Indiana Daily Student

VitaMAX

Let’s face it. Getting the recommended amount of fruit and vegetable servings each day is about as possible as making it on time to an 8 a.m. class all semester. Taking supplemental vitamins seems to be the next best choice, but Samantha Schaefer, a registered dietitian with IU Health, told us the truth about vitamins.

Samantha says the ways in which people take vitamins may actually be having a negative effect on their health.

“I found it interesting that a majority of the people that are using them are probably the people that aren’t as in high of need,” she says. “So they might be the ones that are actually supplementing more, which puts them maybe at a possible risk of an adverse reaction by getting too much.”

Unfortunately, there’s not a universal vitamin that benefits all age and race demographics, but Samantha recommends using the Dietary Guidelines for Americans as a reference point in the basic nutrients everyone should consume.

“There are some nutrients that I think the dietary guidelines focuses on, not necessarily for supplementation but just to make sure that we’re getting enough of in our diet,” she says. “That’s typically the calcium, potassium, magnesium, vitamin E, fiber, in adults and children, and vitamins A and C in adults.”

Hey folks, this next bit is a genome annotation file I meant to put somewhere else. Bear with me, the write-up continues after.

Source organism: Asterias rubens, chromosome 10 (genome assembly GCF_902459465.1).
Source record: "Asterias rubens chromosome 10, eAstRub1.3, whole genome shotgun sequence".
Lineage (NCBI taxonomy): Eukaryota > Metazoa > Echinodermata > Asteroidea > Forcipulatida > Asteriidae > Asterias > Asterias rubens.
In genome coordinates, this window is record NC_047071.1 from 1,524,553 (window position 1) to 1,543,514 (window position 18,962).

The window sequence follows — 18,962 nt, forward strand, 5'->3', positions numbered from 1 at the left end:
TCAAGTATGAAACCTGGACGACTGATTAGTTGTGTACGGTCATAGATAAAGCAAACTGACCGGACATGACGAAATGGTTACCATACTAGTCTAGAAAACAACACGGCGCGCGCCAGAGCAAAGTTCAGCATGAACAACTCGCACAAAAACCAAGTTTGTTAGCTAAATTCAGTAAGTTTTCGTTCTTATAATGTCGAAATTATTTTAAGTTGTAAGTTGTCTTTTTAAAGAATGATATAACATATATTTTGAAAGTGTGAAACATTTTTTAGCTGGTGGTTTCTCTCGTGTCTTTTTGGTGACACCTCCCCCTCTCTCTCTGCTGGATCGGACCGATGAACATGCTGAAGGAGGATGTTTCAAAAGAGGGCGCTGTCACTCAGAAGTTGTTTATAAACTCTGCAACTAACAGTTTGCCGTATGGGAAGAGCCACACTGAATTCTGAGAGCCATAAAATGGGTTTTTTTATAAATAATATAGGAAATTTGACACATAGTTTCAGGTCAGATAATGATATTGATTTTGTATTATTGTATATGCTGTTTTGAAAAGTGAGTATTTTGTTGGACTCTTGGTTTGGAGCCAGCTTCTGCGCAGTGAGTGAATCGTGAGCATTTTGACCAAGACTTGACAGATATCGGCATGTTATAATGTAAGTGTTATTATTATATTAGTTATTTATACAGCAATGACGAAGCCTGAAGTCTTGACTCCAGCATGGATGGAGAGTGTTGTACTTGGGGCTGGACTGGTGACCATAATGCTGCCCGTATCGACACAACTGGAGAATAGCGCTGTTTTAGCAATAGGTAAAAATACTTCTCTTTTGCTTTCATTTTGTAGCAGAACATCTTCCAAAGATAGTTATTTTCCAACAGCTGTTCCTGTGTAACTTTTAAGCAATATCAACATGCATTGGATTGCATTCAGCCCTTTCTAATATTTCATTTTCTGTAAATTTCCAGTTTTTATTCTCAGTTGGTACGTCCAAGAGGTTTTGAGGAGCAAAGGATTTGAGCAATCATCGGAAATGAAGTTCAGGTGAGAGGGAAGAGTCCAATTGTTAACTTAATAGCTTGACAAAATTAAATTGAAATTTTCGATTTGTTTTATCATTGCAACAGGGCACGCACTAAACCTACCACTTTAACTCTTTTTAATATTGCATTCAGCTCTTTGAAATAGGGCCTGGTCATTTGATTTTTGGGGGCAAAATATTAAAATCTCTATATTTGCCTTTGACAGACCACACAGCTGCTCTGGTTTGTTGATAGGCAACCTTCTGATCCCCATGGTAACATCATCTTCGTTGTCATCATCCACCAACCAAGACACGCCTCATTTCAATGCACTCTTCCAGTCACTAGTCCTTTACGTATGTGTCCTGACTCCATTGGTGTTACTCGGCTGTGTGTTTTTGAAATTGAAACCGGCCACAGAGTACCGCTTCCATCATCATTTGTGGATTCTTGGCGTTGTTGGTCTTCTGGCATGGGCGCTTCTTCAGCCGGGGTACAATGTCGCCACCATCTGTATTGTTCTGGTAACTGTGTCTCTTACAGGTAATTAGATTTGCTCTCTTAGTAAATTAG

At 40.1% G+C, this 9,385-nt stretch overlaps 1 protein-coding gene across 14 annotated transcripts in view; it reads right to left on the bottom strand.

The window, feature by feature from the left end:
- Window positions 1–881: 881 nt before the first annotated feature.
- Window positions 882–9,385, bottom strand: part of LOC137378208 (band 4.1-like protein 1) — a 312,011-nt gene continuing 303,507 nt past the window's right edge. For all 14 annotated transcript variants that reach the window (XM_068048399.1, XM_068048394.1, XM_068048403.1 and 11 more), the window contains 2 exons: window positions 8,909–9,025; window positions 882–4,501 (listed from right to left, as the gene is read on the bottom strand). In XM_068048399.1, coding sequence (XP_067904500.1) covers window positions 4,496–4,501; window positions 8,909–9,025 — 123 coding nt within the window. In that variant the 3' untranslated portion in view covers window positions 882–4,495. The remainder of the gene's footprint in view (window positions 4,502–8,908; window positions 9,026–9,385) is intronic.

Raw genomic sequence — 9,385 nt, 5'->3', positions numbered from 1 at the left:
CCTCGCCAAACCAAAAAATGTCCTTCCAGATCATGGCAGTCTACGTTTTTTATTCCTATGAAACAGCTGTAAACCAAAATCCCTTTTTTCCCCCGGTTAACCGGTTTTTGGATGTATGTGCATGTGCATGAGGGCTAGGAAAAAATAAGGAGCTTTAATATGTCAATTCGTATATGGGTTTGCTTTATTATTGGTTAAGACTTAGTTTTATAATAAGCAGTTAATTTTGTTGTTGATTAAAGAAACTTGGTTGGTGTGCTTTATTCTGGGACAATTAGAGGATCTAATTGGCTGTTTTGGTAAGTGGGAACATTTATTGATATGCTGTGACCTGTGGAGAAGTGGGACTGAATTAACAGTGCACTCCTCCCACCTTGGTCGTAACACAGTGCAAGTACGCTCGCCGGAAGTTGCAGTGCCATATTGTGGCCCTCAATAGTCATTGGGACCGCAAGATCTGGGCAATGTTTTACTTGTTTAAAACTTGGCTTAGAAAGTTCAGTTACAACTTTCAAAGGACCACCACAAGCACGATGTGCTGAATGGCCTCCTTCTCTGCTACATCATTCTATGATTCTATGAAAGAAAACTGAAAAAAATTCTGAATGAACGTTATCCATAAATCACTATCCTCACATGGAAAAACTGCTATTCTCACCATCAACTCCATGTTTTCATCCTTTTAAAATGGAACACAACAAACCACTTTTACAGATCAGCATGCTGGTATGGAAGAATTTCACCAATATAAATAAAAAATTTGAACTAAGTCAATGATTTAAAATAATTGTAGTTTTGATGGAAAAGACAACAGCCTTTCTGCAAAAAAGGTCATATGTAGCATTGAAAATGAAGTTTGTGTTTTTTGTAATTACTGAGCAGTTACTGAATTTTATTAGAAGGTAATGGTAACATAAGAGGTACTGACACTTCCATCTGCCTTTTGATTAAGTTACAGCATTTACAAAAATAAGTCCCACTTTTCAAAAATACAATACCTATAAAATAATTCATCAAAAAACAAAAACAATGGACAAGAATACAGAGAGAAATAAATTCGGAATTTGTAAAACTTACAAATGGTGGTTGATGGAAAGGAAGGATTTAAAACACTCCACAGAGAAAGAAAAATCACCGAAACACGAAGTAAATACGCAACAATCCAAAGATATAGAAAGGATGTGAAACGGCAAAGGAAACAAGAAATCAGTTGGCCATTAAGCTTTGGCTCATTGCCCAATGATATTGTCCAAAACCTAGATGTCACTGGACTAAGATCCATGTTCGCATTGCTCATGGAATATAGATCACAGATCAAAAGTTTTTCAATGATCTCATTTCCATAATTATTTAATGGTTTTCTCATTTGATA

Samantha finds patients abusing the popular gummy vitamins.

“I think when we have the gummy vitamins or things that taste really good or more like candy, it might lead people to take more of them, and think of them more as a food,” she says. “What ends up happening is there are adverse effects. Those are very specific with each multivitamin and mineral you’re dealing with.”

Gummy vitamins included, Samantha says that supplements should never replace the food in our diet.

“Foods play a very important role in a healthy diet,” she says. “I think it’s important for us to remember that not only is a supplement just that, but foods contain hundreds of natural occurring substances that can protect our health.”

Samantha spills on popular supplements used by students.

Melatonin
What is it used for?
Melatonin is commonly used to treat jet lag or sleep problems such as insomnia.

Is it safe?
Taken in low doses for short-term and long-term use, melatonin is safe in most cases.

What are the side effects?
Sleepiness, vivid dreams, and low body temperature are a few side effects, but will end when you have stopped taking the supplement.

Fish oil
What is it used for?
Fish oil supplements aid in lowering blood pressure, reducing triglycerides, and reducing the change of abnormal heart rhythm.

Is it safe?
The American Heart Association suggests taking no more than 3 grams of fish oil supplements per day.

What are the side effects?
Side effects could include a fishy taste in your mouth, fishy breath, and an upset stomach.

Vitamin C
What is it used for?
Vitamin C supplements are often used for the common cold and maintaining a healthy immune system.

Is it safe?
The Recommended Dietary Allowance suggests females 19 years and up should take 75 mg/day and males 19 years and up should take 90 mg/day.

What are the side effects?

Vitamin C is safe for most people when taken by mouth or when applied to the skin, but more than 2000 mg/day is unsafe and may cause side effects such as kidney stones and diarrhea.

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